Wednesday 14 November 2018

Playlists at the ready - Eamon Carr's Top 10 albums of 2015

Lana Del Rey
Lana Del Rey

Eamon Carr

Sometimes it's almost impossible to decide which album, of thousands released each year, could make the premier collection of the last 12 months.

This year, we've had releases from some of the big names: Dave Gilmour, Coldplay, Tom Petty and Neil Young among them.

But the album that made the biggest impression - the one that might just stop you in your tracks and dazzle you with its thrilling combination of garage dub narcotic, vintage Brill Building melody, and avant-grade performance art sensibility is:


1 U.S. Girls - Half Free (4AD)


That the "band" is a flag of convenience for the creative explorations of one woman, Meghan Remy, makes this even more exciting. Describing the album to Simon Carmody recently, I blurted out, "It's like Laurie Anderson fronting the Shangri-Las…"

In reality, that only acknowledges a fraction of the story. Like Russian matryoshka dolls, there are many layers to Remy's writing and production. Part of the charm of Half Free is its slow-burn revelation process. Remy, who has an engaging voice, is the living embodiment of the old adage "pop will eat itself". Compared to the schlock that clogs the airwaves, this work of audacious experimentation is refreshingly challenging, lo-fi and edgy.


2. Lana Del Rey - Honeymoon (Interscope)


It seems half the country lives on its nerves. Some time ago, I dropped some tunes on a friend who was having a psychotic episode. As you do. She came back pretty quickly, enthusing wildly about this set from the self-styled queen of broken-hearted noir. When Lizzie Grant figured out what she wanted to do with her life, she became Lana Del Rey, choosing "a name that sounded as beautiful as the music". The woman who broke big with Video Games is still on message.

Her orchestrated exotica creates the effects of an anaesthetic. But teasing out the boundaries of loneliness and vulnerability, Del Rey taps into something timeless and brings a sense of assurance and survival. "A minor pop masterpiece," is how I described this some months back. It's a stayer.


3. Kendrick Lamar - To Pimp a Butterfly (Polydor)


In a year that celebrated the old-school struggles of NWA, hip-hop, that once vibrant genre, seemed to have become so diluted as to be nothing more than a fashion accessory, along comes Lamar with a stun-gun collection that mashes up the most potent of music styles in a breathtaking, kaleidoscopic street-savvy narrative. Lamar is out of Compton. He's new school. He's angry. He's got soul. And, like the greats before him, he's telling it like it is and calling for change.#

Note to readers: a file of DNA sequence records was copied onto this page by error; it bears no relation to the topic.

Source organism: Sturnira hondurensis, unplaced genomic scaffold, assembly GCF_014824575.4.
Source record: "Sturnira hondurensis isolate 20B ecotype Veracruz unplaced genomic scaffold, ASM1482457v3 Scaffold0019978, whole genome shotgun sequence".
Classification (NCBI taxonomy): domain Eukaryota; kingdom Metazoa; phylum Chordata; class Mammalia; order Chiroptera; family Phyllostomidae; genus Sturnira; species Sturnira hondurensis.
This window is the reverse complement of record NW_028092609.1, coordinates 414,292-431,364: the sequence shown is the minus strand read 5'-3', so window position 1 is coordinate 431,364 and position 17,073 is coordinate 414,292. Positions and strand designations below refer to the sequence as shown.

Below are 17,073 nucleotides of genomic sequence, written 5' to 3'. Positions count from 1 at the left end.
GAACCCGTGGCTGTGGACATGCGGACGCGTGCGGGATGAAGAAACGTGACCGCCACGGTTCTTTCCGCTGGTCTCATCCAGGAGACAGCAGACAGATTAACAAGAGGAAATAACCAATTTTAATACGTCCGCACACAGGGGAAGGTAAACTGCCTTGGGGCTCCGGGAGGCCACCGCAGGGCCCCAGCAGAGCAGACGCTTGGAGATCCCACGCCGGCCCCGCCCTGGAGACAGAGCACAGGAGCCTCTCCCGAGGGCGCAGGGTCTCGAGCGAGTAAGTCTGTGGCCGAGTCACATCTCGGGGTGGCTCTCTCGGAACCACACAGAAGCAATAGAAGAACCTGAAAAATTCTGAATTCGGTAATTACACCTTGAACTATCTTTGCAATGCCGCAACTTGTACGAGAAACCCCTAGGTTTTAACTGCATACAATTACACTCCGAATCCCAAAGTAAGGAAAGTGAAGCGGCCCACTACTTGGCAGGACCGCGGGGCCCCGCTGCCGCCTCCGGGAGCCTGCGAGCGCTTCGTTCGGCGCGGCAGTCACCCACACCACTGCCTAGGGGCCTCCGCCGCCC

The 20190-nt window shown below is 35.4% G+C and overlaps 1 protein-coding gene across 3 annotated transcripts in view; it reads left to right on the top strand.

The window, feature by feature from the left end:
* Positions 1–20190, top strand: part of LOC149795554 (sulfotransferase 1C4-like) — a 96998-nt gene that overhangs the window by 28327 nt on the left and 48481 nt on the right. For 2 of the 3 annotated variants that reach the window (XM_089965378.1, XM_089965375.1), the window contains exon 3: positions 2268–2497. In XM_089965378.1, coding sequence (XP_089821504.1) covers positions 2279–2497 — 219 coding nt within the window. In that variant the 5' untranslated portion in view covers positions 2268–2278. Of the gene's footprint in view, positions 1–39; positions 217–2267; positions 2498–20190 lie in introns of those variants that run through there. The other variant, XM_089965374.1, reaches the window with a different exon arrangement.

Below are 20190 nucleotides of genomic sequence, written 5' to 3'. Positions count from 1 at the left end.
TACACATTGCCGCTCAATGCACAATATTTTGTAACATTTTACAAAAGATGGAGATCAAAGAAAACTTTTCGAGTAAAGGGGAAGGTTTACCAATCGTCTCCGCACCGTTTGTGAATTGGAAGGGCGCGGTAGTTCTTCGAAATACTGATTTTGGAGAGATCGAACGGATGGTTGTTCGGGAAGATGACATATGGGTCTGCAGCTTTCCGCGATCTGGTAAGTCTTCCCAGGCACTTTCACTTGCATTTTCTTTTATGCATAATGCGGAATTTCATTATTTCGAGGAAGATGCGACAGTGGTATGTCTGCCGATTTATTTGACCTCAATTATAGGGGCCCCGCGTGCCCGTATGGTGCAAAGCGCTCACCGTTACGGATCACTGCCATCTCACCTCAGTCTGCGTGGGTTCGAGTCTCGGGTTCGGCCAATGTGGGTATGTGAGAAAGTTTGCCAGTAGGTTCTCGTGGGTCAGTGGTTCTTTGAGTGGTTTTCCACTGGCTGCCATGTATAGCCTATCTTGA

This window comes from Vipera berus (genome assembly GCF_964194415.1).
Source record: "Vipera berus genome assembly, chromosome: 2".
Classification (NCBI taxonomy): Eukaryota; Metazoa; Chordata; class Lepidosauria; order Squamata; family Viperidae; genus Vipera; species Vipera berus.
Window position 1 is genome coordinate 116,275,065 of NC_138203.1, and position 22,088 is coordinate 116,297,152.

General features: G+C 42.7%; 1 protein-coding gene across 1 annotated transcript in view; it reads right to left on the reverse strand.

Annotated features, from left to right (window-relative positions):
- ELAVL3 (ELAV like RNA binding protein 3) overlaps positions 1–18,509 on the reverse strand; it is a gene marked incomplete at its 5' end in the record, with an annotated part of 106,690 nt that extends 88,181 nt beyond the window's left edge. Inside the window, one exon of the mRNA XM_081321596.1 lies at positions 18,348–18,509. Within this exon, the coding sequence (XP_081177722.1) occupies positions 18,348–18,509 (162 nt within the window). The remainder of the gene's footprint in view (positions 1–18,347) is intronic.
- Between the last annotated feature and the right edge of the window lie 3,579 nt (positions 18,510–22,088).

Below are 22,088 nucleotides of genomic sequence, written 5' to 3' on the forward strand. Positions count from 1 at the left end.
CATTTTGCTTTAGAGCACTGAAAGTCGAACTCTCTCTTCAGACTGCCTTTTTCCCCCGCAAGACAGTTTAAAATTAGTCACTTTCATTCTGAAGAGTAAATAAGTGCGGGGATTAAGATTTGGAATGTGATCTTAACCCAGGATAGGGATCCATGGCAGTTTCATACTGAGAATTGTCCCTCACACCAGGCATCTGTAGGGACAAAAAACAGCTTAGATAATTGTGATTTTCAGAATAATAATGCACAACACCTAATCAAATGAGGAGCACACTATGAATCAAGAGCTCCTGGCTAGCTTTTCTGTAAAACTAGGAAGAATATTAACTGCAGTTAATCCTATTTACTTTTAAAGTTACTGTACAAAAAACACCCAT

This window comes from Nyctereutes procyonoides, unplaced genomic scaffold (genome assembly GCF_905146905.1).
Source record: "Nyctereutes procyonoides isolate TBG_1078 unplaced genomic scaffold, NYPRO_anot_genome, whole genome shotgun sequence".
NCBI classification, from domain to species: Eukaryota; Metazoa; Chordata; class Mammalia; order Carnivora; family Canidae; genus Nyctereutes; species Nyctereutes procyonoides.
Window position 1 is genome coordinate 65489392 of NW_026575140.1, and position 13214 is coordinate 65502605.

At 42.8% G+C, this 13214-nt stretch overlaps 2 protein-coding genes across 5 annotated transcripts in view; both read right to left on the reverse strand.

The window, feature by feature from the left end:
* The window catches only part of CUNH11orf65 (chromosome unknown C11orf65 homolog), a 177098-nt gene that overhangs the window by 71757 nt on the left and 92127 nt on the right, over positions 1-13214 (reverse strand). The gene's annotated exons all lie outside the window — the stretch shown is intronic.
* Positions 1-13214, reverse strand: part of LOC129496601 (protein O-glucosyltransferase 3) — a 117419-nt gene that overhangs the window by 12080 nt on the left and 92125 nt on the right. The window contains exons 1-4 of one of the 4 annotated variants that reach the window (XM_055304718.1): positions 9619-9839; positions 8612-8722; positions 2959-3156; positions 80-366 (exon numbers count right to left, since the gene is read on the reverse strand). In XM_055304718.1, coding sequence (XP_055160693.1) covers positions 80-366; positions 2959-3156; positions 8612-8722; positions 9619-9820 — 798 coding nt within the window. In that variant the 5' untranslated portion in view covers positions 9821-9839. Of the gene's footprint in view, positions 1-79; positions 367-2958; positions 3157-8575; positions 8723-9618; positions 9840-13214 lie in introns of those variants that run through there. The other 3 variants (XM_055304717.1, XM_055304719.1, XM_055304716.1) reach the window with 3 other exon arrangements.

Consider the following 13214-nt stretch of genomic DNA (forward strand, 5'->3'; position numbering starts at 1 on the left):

4. Sufjan Stevens - Carrie & Lowell (Asthmatic Kitten)


This album opens with an admission and a question. "I don't know where to begin… what is that song you sing for the dead?"

An album of intimate songs inspired by the death of the artist's mother (who left him with his father when he was a baby) mightn't seem too inviting. But these songs are wonderful. They're warm and, ultimately, redemptive. Sure, they deal with missed opportunities. But they sing of salvation.


5. Grimes - Art Angels (4AD)


Sisters are doing it. Claire "Grimes" Boucher has moved into the mainstream with this ambitious set. She still bangs stuff around. A big riff here, a scream there. Watch out, here comes her girly "coo". She's a brain-box, knows her onions and can whip up a melody and a bed of electronica with the best of them. Great stuff.


6. Tame Impala - Currents (Fiction)


Subversive rock'n'roll hasn't gone away, y'know. Kinda like when Bobby Gillespie embraced rave culture, Kevin Parker says this album was inspired by listening to the Bee Gees after he'd consumed some mushrooms. So let's hear it for synth-soul meets psyche-rock and delightful with it. Pink Floyd did it with Dark Side of the Moon, so who knows where Tame Impala might go next.


7. Bob Dylan - Shadows in the Night (Columbia)


The idea of an old geezer singing a bunch of Frank Sinatra covers doesn't sound too hot on paper, now does it? But Dylan explained he wasn't covering these songs but "uncovering" them. Therein lies the key to this magnificent exploration of meaningful songs that exemplify the art of songwriting.  Dylan inhabits each song with heartfelt nuance and brings a world weariness and ancient stoicism to the interpretation of each lyric. Inspired.


8. Blur - The Magic Whip (Parlophone)


Sixteen years later, Blur came back as a fully-functioning quartet with an intriguing set that's unmistakably the band whose breezy musical intelligence defined Brit Pop as the musical wing of the YBA visual-art explosion. They cover all bases here with a sound and world view that has evolved.


9. Julia Holter - Have You In My Wilderness (Domino)


Holter has already shown she knows how to construct beguiling soundscapes and here she pushes on, ramping up the multi-layering of strings, drums, harpsichord and sundry chintzy accompaniment to adorn whimsical vocal melodies that might have escaped a 60s stoner session in Laurel Canyon.


10. Ryley Walker - Primrose Green (Bella Union)


A jazz-folk jam that's sonically stimulating and aesthetically pleasing. Gorgeous instrumental interplay by this Chicago dude and his mates is on a par with John Martyn, Tim Buckley and even Van's Astral Weeks.


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